DEFINITION of ‘Comprehensive Personal Liability’
A component of a homeowners or umbrella insurance policy that protects the policyholder and members of the policyholder’s household against having to pay large sums out-of-pocket if they are held responsible for a personal liability claim. Comprehensive personal liability coverage will pay for covered losses if a third party claims bodily injury or property damage that the policyholder is found responsible for.
INVESTOPEDIA EXPLAINS ‘Comprehensive Personal Liability’
Homeowners policies usually provide a maximum of $100,000 to $300,000 in personal liability coverage. Umbrella policies pick up where these limits leave off and provide comprehensive personal liability coverage of $1 million or more. They also cover certain liability claims that homeowners insurance may not, such as libel, slander and invasion of privacy.
Comprehensive personal liability covers you if someone sues you for incidents like these:
-Your dog bites a visitor to your home.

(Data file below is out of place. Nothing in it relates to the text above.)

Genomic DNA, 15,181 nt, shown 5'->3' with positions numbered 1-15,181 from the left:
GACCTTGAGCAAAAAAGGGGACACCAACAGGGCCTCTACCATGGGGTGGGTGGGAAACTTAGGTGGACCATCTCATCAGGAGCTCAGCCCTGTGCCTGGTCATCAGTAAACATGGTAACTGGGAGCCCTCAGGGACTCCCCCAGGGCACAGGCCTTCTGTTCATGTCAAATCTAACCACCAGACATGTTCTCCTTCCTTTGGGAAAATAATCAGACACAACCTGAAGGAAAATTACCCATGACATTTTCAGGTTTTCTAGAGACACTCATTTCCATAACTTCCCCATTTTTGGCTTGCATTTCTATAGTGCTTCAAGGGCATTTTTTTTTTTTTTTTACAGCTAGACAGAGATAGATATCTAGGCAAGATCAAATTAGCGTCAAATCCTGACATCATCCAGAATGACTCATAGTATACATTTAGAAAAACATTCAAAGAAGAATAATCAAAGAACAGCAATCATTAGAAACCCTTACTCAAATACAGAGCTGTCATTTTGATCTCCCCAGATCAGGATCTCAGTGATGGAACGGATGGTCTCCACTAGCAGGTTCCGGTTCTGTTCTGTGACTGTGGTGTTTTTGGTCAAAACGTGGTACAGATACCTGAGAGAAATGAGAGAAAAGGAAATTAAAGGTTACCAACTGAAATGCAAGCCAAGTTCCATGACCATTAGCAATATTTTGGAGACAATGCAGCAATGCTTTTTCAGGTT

-The mailman slips and falls in your driveway.
-You’re found at fault for an expensive car accident.
-Your child accidentally burns down his friend’s parents’ home after leaving a lit cigarette unattended.
If your homeowners policy limits are lower than the injured party’s claim and you have an umbrella policy, the umbrella policy will pick up where the limits of your homeowners policy leave off. For example, if your personal liability coverage under your homeowners insurance maxes out at $300,000 and you have a personal liability umbrella that maxes out at $1 million, if you’re sued for $800,000 for a covered incident, you’ll first pay your homeowners insurance deductible, perhaps $1,000. Then, your homeowner’s insurance will pay the next $299,000 of the judgement, which gets you to that policy’s $300,000 maximum. The umbrella policy will pay the remaining $500,000. You won’t have to come up with that half million from your personal assets thanks to your high amount of comprehensive personal liability coverage.